Boys and reading are like a teen driver and his broke-down truck by the side of the road. You can either give them a lift to the next town and help them one step further along the road to reading, or you slow down long enough to smirk at their choice of vehicle before driving off and leaving them in the choking dust.

We can argue all we want, but there are boys all over the literary map who need lifts into town.

Read Full Post »

Movie poem time again! This time the subject is what happens in those moments of consciousness transitioning between life and death, and the medium of education is Roman Polanski’s 1971 adaptation of Macbeth. After losing his wife and unborn child in one of the infamous Manson Family murders a few years earlier, I cannot fathom how he could have made this film. Was it the catharsis of work, or of working out a vicarious murder of a Macbeth who looked vaguely like Charles Manson?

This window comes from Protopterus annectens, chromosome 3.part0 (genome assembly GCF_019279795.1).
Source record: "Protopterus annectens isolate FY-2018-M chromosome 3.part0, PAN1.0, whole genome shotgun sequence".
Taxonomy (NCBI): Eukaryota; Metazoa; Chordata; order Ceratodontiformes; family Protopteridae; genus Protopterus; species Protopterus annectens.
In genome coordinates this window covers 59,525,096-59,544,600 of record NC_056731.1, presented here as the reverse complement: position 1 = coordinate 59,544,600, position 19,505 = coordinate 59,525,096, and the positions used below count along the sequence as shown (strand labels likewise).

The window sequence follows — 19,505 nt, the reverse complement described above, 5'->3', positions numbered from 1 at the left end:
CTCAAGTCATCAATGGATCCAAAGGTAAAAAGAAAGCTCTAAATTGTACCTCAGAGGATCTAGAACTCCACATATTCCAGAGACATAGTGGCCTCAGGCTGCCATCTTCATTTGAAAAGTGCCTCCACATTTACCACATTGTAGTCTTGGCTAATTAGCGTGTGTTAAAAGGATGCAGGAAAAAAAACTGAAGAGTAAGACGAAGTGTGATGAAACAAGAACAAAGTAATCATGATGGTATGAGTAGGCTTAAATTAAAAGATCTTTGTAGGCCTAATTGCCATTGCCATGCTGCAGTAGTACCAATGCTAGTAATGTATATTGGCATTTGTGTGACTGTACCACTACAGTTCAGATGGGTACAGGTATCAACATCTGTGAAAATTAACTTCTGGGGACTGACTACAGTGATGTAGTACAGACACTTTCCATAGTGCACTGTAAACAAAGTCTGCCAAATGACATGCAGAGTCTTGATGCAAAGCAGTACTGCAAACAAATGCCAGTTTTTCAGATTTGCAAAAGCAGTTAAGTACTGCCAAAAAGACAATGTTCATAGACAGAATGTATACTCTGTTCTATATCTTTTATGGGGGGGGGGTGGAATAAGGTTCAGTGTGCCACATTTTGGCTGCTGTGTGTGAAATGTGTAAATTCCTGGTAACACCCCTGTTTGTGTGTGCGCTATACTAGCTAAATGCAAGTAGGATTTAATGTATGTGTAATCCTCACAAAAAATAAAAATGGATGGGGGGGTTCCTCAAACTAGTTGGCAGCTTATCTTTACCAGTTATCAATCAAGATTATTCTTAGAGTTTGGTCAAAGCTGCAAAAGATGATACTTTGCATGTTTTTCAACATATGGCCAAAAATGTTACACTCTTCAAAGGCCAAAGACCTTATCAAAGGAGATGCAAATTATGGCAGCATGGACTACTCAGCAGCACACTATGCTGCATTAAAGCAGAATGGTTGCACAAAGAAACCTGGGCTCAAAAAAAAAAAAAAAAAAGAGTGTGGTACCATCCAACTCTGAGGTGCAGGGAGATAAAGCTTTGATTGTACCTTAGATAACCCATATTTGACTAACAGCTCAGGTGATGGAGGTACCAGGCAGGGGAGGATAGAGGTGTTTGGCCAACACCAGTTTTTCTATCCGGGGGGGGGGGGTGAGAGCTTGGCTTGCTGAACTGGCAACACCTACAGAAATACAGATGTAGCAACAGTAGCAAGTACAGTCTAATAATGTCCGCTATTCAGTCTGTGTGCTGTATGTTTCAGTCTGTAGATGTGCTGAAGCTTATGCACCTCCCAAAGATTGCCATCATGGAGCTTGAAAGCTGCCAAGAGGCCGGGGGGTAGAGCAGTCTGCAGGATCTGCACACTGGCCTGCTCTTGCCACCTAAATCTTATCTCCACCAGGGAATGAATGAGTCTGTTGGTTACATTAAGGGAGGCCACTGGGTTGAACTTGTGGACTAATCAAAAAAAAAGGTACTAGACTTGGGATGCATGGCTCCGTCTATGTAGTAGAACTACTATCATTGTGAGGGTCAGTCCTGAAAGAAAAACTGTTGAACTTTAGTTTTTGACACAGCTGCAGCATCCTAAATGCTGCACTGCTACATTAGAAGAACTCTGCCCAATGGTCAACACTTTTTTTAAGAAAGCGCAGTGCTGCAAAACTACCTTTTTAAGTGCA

There’s no need to get into the particulars of Polanski’s later foibles, the film is an artifact of time and place and the imagery a film, any film, provides is worthy if it sticks with you your entire life. It was a cold, late night in the spring of 1977 when I saw this movie, and I can remember this image as clearly as if I saw it last week.

if godard is right
and movies deliver the truth
then polanski clarified that death
isn’t always instantaneous

poor macbeth
climbing the stairs in vain
knowing fate had come to collect
on his misdeeds

but the lasting indignity
to losing one’s head by broadsword
was remaining conscious long enough
to be spat on and mocked

carried through the courtyard
on the end of a stake
held aloft, cheers softly fading
in celebration of death

that the brain could remain
conscious for those fleeting moments
was more horrifying
than what might come after

shakespeare would have approved
of these unspooling truths
while my parents would reel in horror
at what the movies taught me

had they known